ast week, my son brought home his class composite picture. He placed it on the top shelf of his book case. Later that evening, he reproached me when I inadvertently brushed it off the shelf.
Not the stereotypical autistic behavior, right? Lost in their own world. Aloof. Apart. Unengaged. We’ve all heard these words to describe our kids.
But as the value he places on the photo shows, in his class, my son is part of a community. That’s because he’s welcomed there. He’s been welcomed there since Day 1, when he arrived as a refugee from a class where he was — shall we say — not welcomed. That’s how I came to learn how important it is to be welcomed.
The lesson was reinforced just the other day. He wasn’t feeling well, and the school called me to pick him up early. We were standing outside his locker, gathering his boots and coat, when about a half-dozen kids from the class converged on him.
“Owen, where are you going?”
“He must be going home. He didn’t feel good.”
“Owen, can I get a high-five?”
“I hope you feel better.”
“Owen, can I get a wave?
“Bye, Owen, hope to see you tomorrow.”
These kids–six, seven, eight years old, most of them–acted more kindly and warmly and thoughtfully than I sometimes am capable of myself, being one prone to tripping over the “should.” In the moment, I felt chastened and humbled. But most of all, heartened.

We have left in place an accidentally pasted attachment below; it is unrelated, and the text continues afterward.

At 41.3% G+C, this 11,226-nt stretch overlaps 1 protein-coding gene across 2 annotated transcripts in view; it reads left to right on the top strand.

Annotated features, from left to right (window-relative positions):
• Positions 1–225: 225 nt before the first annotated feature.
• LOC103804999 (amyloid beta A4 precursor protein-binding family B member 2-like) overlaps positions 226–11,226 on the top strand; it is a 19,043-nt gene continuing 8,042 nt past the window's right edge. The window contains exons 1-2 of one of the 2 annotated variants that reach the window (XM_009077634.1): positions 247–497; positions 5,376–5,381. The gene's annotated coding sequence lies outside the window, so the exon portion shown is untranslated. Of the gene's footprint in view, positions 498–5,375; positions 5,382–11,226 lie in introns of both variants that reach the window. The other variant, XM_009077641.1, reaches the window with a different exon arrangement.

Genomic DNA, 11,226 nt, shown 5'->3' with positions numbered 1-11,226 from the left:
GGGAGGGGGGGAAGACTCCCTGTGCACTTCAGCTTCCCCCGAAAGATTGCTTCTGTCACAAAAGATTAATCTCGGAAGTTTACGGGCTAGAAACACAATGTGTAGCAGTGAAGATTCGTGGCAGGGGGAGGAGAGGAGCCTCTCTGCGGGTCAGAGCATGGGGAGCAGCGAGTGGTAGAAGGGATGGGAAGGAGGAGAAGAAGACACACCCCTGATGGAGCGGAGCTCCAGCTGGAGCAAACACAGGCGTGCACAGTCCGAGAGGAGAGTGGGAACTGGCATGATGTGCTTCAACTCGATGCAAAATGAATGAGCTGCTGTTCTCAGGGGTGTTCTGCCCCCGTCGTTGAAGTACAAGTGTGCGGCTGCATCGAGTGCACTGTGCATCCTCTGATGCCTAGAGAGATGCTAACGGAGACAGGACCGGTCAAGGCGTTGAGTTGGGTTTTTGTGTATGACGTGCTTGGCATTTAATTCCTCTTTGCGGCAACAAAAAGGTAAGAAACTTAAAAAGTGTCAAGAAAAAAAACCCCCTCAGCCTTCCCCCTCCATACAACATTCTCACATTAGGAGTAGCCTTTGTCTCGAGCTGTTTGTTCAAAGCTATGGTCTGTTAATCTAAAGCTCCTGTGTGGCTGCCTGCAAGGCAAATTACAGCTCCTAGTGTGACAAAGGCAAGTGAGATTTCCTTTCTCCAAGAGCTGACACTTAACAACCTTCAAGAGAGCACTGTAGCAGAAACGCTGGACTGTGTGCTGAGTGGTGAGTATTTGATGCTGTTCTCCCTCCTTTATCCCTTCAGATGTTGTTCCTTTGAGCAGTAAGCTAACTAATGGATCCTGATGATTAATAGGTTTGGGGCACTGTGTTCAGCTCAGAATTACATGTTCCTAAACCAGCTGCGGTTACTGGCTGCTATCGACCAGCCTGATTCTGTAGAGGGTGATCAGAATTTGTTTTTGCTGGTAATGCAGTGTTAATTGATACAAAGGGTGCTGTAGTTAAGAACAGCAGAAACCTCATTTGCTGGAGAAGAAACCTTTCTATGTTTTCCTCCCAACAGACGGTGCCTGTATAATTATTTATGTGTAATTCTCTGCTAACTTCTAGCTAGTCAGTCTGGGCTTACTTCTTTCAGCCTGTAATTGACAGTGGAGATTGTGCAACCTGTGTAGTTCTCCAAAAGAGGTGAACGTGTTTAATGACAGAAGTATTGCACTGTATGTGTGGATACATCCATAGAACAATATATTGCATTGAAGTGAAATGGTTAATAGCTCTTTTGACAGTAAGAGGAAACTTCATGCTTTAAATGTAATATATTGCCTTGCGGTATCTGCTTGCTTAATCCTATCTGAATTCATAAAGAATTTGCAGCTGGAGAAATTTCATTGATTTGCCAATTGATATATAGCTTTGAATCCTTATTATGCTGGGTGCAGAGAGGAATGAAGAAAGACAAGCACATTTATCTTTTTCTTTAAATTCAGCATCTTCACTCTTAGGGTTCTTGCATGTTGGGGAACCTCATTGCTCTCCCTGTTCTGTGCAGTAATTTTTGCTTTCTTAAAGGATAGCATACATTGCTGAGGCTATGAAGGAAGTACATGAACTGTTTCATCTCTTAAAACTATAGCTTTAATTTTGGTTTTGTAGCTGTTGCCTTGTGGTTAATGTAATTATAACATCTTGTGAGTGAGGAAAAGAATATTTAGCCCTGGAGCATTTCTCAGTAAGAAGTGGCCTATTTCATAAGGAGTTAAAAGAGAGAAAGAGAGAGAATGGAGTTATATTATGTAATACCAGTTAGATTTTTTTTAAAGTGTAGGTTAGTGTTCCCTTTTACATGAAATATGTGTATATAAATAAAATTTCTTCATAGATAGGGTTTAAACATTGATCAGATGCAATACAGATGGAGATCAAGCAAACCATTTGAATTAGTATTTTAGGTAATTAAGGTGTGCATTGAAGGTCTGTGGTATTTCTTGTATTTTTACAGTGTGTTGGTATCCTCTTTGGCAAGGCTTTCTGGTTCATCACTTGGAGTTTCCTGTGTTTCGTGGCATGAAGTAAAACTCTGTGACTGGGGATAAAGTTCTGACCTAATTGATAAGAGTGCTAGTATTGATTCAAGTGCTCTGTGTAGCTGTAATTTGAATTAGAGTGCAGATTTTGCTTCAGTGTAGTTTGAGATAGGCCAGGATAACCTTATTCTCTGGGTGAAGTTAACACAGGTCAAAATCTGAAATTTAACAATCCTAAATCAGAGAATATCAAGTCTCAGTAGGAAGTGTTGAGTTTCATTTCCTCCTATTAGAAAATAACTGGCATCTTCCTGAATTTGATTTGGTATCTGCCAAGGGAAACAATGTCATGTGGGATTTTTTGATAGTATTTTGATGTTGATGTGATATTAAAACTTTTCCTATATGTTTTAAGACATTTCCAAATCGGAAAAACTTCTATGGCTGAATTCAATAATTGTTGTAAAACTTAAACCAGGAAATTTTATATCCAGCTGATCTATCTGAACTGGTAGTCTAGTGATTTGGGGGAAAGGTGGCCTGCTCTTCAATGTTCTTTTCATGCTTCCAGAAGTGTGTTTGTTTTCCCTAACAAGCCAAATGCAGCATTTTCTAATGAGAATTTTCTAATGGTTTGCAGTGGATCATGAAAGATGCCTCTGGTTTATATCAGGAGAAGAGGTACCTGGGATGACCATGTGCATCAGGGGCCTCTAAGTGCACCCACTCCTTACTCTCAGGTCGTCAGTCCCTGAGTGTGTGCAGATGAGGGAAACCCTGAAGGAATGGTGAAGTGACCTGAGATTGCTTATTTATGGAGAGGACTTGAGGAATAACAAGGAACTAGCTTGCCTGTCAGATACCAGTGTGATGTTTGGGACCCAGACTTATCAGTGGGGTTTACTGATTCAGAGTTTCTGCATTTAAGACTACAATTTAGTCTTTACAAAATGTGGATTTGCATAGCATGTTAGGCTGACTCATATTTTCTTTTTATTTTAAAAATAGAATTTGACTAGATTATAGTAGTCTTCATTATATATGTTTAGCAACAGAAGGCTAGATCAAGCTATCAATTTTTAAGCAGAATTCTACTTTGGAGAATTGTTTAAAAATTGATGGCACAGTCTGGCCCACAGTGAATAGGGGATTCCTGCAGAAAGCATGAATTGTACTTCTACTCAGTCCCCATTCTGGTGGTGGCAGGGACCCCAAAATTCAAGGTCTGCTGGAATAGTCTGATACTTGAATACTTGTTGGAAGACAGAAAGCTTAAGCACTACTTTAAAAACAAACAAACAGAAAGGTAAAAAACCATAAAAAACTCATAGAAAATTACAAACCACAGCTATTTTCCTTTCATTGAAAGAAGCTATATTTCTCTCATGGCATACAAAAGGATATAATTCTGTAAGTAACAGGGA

He is welcomed. He knows it. He responds.
High five, kids in Mrs. Stricker’s class.
Today’s post is part of a flashblog – “Autistic People Should” – which began as a way to combat the disgusting and vilesearch engine results that pop up when someone Googles the phrase “Autistic people should.”
Please, share this blog post, and others like it, such as Stuart Duncan’s “Autistic People Should Be,” Jo Ashline’s “Autistic People Should Be Free to Flap” and Amy Sequenzia’s Autistic People Should,” and help replace these vile “top searches” with messages of love, acceptance, and respect.
- The letter “L” brought to you by Daily Drop Cap.